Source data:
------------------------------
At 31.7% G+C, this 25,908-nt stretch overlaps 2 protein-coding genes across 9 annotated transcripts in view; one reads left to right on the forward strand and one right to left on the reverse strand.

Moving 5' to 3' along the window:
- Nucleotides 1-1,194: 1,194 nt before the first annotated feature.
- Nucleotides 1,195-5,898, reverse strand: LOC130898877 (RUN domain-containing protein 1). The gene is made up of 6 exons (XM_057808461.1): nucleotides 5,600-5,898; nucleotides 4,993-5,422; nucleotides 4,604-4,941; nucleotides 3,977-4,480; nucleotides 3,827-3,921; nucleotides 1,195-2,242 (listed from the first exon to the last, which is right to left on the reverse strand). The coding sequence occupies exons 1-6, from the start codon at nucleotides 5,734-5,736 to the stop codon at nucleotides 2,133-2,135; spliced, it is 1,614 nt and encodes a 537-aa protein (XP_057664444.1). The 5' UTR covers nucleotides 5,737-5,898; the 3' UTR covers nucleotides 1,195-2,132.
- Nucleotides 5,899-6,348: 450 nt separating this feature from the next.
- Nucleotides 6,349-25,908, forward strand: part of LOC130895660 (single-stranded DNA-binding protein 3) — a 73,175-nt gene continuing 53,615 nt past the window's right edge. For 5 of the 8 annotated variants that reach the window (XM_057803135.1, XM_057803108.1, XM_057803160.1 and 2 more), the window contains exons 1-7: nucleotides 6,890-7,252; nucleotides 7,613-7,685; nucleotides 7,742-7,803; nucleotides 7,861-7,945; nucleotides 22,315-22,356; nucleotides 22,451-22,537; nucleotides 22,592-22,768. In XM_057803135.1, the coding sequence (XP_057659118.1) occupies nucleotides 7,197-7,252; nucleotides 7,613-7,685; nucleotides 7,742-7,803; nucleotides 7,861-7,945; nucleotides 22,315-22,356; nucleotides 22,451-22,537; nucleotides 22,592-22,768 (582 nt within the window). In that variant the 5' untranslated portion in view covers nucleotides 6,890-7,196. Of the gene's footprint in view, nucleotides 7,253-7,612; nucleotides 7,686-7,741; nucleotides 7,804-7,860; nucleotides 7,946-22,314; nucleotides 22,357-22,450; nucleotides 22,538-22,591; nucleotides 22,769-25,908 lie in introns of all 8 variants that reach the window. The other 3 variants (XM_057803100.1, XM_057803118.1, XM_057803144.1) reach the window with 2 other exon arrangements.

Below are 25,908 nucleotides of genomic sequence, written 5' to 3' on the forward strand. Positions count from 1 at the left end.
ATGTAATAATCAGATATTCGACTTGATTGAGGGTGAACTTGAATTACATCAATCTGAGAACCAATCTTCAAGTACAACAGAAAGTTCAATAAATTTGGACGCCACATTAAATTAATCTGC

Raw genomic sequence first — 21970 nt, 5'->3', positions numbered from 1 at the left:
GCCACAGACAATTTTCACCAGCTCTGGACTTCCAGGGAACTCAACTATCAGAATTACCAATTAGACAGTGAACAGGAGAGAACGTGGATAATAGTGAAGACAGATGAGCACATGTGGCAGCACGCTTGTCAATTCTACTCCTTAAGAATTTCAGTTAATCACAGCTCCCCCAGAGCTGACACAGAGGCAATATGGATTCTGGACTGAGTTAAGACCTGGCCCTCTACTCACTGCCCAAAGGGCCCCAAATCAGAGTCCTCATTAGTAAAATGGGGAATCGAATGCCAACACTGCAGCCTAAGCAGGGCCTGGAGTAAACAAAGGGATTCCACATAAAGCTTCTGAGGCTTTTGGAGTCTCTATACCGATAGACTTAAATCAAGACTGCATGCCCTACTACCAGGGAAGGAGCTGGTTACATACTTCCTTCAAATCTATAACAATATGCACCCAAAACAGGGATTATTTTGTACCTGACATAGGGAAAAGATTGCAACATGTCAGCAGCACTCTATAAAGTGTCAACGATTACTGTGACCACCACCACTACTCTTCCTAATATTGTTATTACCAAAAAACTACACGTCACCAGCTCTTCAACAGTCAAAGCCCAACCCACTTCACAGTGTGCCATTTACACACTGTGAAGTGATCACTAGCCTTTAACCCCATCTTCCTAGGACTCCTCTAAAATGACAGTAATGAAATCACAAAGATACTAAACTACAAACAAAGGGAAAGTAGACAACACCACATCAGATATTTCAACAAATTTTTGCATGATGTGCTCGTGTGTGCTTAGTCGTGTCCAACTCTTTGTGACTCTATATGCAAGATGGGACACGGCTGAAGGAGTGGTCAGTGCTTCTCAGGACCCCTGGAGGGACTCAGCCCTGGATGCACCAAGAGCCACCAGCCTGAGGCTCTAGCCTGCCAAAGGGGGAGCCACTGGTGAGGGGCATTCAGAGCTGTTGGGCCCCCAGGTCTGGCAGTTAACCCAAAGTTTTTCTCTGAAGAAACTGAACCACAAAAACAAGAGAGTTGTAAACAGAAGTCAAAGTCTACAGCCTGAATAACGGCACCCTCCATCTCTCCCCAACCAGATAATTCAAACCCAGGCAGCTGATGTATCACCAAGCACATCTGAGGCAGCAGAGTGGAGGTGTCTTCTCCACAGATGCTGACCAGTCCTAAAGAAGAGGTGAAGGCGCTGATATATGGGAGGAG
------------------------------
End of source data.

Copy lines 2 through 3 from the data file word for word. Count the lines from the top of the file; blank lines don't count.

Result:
Moving 5' to 3' along the window:
- Nucleotides 1-1,194: 1,194 nt before the first annotated feature.